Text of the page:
Volume 39 - Issue 3
The Underbelly of Revival? Five Reflections on Various Failures in the Young, Restless, and Reformed MovementBy D. A. Carson
Not long ago, a friend wrote me asking questions about what he called “the underbelly of revival.” Here in the US, and to some extent elsewhere, we have witnessed a significant movement of (mostly young) Christians who have sometimes been tagged “the young, restless, and Reformed.” In part, this movement is embodied in such organizations as Together for the Gospel, Desiring God, The Gospel Coalition, 9Marks, and Acts29; in part, it surfaces in many local churches in many countries. My friend, however, drew attention to the sad litany of the last few years: squabbles, accusations of inappropriate behavior, adultery, burnout, and more. We need not attach names and events to these things; most of us know about them, and all of us can imagine them or have seen them elsewhere. So my friend posed the questions,
But it makes us wonder . . . whether the thrill and euphoria of being part of something that feels like revival may serve to dull the senses in some. Has the “success” of this movement some call “Young, restless, Reformed” blinded many of us to ministry’s true nature? Has the perceived fruitfulness clouded the vision of some (many?) to some of the things that matter most? Have some of us grown lax and flabby? Are we making silly presumptions based on perceived “success” in ministry in recent years?
Two prefatory things must be said. First, the word “revival” embedded in these questions is used a bit loosely. Mercifully, it is not used in the sense common in some Southern states where it often serves as the near equivalent of “evangelistic meetings” (as in “Last month we held a revival”). It is closer to the more historic sense of a special movement of God’s Spirit that brings with it deep conviction of sin, fresh contrition and fresh holiness, and concomitant zeal for God’s Word and God’s glory—a special movement that may be as short as a few hours or as long as many years, and may result in thousands being renewed, and more thousands being converted. Some of the characteristics of revivals have not been particularly strong in this “young, restless, and Reformed” movement.
Second, it must be said that some observers would be very happy to see the movement sputter out, especially if it could die in shame. There is no glee quite so mean as that which harbors an “I told you so” delight at the failures of a movement that God has blessed. But my interlocutor does not belong to these critics; he is not among the heirs of the critics of the New England awakening that took place at the time of Jonathan Edwards, critics who could find only things to criticize but who could not see the glory. Rather, he belongs to the movement itself and wants to learn the hard lessons as well as the happy ones.
In what follows, I offer five brief reflections called forth by my correspondent’s questions.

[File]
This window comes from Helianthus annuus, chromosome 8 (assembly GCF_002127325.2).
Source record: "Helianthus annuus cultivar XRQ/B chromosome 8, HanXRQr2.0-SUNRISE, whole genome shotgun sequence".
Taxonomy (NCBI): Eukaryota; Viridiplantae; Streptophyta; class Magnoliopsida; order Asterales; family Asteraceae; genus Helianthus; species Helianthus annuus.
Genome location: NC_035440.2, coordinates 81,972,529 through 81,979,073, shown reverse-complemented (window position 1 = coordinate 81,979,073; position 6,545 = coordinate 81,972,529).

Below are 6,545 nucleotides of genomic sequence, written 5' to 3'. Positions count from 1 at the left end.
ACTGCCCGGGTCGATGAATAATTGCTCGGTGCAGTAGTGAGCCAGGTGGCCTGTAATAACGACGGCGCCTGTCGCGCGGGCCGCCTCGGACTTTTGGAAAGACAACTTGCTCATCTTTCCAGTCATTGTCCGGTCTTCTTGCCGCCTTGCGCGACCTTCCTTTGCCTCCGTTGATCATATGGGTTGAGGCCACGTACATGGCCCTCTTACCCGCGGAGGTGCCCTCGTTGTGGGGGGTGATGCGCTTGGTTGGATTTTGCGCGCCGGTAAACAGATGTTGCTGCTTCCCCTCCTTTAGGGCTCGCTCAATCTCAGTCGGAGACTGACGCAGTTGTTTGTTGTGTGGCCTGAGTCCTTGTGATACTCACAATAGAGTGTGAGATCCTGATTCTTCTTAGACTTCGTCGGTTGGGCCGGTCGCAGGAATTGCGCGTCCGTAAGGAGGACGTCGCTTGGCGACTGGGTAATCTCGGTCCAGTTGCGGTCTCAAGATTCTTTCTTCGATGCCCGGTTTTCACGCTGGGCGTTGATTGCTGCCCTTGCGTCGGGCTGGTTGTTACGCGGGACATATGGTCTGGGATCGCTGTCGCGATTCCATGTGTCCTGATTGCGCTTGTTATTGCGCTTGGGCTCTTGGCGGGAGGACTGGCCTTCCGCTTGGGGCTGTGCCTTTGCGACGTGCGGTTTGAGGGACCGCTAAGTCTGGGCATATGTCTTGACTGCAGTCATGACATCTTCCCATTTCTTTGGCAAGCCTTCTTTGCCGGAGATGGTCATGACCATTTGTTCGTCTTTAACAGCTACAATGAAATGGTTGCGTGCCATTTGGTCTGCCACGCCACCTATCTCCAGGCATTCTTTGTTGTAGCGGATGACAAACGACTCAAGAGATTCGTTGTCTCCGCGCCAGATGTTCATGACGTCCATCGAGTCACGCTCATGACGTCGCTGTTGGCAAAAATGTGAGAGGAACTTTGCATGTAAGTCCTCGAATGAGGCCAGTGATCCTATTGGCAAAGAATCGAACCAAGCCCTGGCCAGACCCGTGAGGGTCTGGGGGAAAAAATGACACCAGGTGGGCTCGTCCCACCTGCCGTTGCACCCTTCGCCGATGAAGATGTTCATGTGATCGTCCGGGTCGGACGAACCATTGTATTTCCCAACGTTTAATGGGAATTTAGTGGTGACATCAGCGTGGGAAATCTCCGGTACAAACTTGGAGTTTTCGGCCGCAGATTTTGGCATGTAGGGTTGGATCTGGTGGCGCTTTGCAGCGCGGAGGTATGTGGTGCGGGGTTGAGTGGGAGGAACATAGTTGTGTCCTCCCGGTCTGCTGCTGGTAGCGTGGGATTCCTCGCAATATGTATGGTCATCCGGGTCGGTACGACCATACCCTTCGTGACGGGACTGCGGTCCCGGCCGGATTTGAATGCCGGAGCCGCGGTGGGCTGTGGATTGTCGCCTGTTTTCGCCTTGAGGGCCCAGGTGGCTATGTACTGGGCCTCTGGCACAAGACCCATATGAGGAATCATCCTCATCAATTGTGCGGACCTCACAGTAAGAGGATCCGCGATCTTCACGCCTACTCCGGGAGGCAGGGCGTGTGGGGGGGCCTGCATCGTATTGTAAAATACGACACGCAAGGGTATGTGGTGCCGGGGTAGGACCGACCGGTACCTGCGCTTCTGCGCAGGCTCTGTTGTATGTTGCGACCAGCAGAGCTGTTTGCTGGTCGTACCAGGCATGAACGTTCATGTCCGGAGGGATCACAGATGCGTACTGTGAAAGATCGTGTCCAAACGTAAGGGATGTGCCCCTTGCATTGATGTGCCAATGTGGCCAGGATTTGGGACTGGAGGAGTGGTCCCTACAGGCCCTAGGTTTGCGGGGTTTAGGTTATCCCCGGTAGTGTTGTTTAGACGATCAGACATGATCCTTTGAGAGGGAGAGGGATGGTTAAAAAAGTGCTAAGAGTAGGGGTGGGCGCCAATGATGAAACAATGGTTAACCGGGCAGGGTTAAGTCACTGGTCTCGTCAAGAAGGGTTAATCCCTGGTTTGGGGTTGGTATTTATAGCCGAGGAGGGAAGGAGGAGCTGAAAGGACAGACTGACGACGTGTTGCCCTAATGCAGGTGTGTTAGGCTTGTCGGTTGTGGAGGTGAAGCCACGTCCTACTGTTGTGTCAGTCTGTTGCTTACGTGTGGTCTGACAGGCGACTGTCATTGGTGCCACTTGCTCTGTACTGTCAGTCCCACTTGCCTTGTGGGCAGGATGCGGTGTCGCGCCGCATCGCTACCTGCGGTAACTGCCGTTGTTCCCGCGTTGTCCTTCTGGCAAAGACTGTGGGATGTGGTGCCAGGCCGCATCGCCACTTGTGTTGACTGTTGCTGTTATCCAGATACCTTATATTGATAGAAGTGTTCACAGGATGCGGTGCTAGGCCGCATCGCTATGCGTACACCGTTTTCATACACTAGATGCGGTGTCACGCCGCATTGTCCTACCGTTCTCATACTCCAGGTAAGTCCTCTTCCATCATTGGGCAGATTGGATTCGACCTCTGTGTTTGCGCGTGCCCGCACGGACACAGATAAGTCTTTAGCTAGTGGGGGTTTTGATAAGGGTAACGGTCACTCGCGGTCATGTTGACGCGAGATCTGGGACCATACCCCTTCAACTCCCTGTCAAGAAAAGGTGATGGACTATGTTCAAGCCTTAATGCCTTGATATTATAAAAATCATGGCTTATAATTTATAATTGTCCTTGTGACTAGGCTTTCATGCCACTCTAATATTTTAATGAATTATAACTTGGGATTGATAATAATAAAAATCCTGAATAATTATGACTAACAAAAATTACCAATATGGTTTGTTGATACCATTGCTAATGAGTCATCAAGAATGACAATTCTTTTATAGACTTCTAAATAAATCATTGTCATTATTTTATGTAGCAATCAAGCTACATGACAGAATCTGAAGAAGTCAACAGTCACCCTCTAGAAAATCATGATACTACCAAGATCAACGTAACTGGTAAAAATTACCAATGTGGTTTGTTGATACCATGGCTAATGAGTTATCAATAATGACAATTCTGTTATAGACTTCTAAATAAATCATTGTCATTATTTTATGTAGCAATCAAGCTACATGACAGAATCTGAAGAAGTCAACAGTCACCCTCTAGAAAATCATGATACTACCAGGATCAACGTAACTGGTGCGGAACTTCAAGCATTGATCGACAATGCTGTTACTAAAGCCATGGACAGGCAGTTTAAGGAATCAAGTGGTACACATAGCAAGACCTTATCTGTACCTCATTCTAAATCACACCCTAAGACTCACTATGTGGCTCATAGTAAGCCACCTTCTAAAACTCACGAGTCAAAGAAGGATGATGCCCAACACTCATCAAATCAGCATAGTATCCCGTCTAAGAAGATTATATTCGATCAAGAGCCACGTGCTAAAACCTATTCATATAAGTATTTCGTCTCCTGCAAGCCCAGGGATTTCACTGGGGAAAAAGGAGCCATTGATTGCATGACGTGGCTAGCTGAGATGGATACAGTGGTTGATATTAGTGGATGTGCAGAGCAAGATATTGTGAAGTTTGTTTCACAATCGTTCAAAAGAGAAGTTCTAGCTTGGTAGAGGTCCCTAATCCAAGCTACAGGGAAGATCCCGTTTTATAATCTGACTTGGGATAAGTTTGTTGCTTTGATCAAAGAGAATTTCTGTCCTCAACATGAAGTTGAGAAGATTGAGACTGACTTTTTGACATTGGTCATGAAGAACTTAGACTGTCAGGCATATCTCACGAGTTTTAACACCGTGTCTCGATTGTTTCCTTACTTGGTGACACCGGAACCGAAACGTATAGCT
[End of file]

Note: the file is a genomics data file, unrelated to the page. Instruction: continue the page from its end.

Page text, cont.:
(1) The failures that have taken place during the past few years were not the sorts of things that could happen only when a movement is flourishing. Flawed leadership, immorality, bullying, and dissensions are frequently found in churches and organizations with no history of remarkable growth, with no sign of extraordinary blessing from God. Long before the young, restless and Reformed movement started, I witnessed churches that had to dismiss their senior minister because he had committed adultery. I saw a dear friend abandon his wife of twenty-nine years and his highly influential expository ministry because he chose to “come out” and declare himself a homosexual. Certainly I observed some remarkably sad and barren church splits.
During the lean years in Québec before 1972, before the Lord began to pour out remarkable blessings on the church, it would not have been true to say that although the churches were small and struggling they were all mature, sanctified, and passionate about the gospel. We did not have to wait until the period of growth and vitality (growing from about thirty-five churches to just under five hundred in eight years) before we witnessed moral failures.
In at least some cases, it may be that the growth in numbers of serious Christians brings with it a corresponding growth in the number of moral failures, without the proportion of failures being any higher. We do well not to talk ourselves into an assumption that revival must have an ugly underbelly that would not exist if the revival were not there.
(2) The scope and intensity of the blessings of a fruitful movement nevertheless do frequently have a bearing on this ugly underbelly, whether in perception or in reality, and this in at least four ways:
First, when many good things are happening, a calamitous failure stands out and draws attention to itself. In a time of spiritual declension and no growth, should a minister embezzle funds or sleep with someone other than his spouse, he will draw local attention to his failure, but the failure will not attract national comment. But if the minister is publicly identified with an expanding and vital ministry, not only will his failure draw much more widespread attention, but inevitably some pundits will start speculating (or pontificating!) on the intrinsic weaknesses of the movement.